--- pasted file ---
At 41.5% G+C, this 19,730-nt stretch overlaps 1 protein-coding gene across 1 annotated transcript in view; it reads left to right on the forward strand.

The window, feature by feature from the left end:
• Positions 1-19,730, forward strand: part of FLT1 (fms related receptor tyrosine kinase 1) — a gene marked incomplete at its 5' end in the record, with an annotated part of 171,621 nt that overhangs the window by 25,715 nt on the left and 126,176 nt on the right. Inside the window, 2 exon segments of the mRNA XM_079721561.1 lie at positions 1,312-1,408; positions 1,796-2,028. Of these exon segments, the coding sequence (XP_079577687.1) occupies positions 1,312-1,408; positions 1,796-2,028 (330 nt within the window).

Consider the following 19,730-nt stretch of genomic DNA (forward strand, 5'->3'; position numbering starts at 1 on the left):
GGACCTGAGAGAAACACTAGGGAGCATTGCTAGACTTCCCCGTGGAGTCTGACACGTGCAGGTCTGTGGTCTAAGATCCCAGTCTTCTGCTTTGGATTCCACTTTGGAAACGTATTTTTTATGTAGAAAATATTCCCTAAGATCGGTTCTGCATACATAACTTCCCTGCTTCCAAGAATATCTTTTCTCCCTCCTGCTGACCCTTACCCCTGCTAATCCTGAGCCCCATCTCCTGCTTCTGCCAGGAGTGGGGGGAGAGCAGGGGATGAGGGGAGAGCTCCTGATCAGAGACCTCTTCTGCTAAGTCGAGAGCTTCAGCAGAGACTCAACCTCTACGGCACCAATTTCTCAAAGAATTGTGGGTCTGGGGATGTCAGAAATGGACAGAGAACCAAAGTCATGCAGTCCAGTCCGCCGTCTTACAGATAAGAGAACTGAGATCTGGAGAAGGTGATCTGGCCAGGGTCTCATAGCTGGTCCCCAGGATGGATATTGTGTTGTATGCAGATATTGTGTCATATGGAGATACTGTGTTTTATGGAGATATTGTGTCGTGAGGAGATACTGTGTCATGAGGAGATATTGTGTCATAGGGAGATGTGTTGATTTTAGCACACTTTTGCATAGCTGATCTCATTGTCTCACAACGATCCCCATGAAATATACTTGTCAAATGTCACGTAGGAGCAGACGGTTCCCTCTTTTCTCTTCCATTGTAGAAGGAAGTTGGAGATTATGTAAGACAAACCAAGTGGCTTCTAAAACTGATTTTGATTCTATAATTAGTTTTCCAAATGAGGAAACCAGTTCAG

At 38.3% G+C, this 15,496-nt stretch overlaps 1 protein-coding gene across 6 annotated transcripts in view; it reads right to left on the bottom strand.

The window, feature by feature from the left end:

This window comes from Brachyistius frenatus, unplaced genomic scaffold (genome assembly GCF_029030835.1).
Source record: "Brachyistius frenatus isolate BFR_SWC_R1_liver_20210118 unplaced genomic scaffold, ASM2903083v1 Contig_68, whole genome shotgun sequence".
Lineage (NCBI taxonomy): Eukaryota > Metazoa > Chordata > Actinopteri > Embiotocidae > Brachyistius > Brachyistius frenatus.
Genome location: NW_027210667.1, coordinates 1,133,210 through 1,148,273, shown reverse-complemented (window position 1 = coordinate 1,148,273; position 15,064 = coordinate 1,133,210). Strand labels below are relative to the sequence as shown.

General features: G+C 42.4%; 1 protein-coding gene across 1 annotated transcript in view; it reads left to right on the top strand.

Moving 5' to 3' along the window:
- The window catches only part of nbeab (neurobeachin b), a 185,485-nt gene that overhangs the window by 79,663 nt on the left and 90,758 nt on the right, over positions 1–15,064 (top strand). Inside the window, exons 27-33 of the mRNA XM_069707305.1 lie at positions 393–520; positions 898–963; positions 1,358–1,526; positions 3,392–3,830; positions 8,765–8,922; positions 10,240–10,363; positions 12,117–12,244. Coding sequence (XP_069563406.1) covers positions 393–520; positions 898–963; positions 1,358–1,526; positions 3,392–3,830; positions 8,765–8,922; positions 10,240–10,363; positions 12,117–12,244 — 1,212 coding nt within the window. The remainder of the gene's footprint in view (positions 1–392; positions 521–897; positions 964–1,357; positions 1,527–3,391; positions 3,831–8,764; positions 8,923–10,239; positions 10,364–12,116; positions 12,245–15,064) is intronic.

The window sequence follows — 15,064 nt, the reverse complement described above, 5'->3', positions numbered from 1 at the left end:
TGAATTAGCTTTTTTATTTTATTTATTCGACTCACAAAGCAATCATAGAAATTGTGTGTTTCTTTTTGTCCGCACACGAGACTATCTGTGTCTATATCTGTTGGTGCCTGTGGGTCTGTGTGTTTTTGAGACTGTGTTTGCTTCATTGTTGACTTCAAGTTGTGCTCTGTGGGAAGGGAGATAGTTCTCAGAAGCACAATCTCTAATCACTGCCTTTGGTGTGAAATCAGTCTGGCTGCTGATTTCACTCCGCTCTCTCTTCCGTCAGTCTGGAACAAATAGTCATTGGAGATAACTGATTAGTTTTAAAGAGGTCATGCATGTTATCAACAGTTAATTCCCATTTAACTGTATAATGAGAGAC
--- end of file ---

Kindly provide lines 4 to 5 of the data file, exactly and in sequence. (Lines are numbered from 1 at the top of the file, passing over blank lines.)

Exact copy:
Consider the following 19,730-nt stretch of genomic DNA (forward strand, 5'->3'; position numbering starts at 1 on the left):
GGACCTGAGAGAAACACTAGGGAGCATTGCTAGACTTCCCCGTGGAGTCTGACACGTGCAGGTCTGTGGTCTAAGATCCCAGTCTTCTGCTTTGGATTCCACTTTGGAAACGTATTTTTTATGTAGAAAATATTCCCTAAGATCGGTTCTGCATACATAACTTCCCTGCTTCCAAGAATATCTTTTCTCCCTCCTGCTGACCCTTACCCCTGCTAATCCTGAGCCCCATCTCCTGCTTCTGCCAGGAGTGGGGGGAGAGCAGGGGATGAGGGGAGAGCTCCTGATCAGAGACCTCTTCTGCTAAGTCGAGAGCTTCAGCAGAGACTCAACCTCTACGGCACCAATTTCTCAAAGAATTGTGGGTCTGGGGATGTCAGAAATGGACAGAGAACCAAAGTCATGCAGTCCAGTCCGCCGTCTTACAGATAAGAGAACTGAGATCTGGAGAAGGTGATCTGGCCAGGGTCTCATAGCTGGTCCCCAGGATGGATATTGTGTTGTATGCAGATATTGTGTCATATGGAGATACTGTGTTTTATGGAGATATTGTGTCGTGAGGAGATACTGTGTCATGAGGAGATATTGTGTCATAGGGAGATGTGTTGATTTTAGCACACTTTTGCATAGCTGATCTCATTGTCTCACAACGATCCCCATGAAATATACTTGTCAAATGTCACGTAGGAGCAGACGGTTCCCTCTTTTCTCTTCCATTGTAGAAGGAAGTTGGAGATTATGTAAGACAAACCAAGTGGCTTCTAAAACTGATTTTGATTCTATAATTAGTTTTCCAAATGAGGAAACCAGTTCAG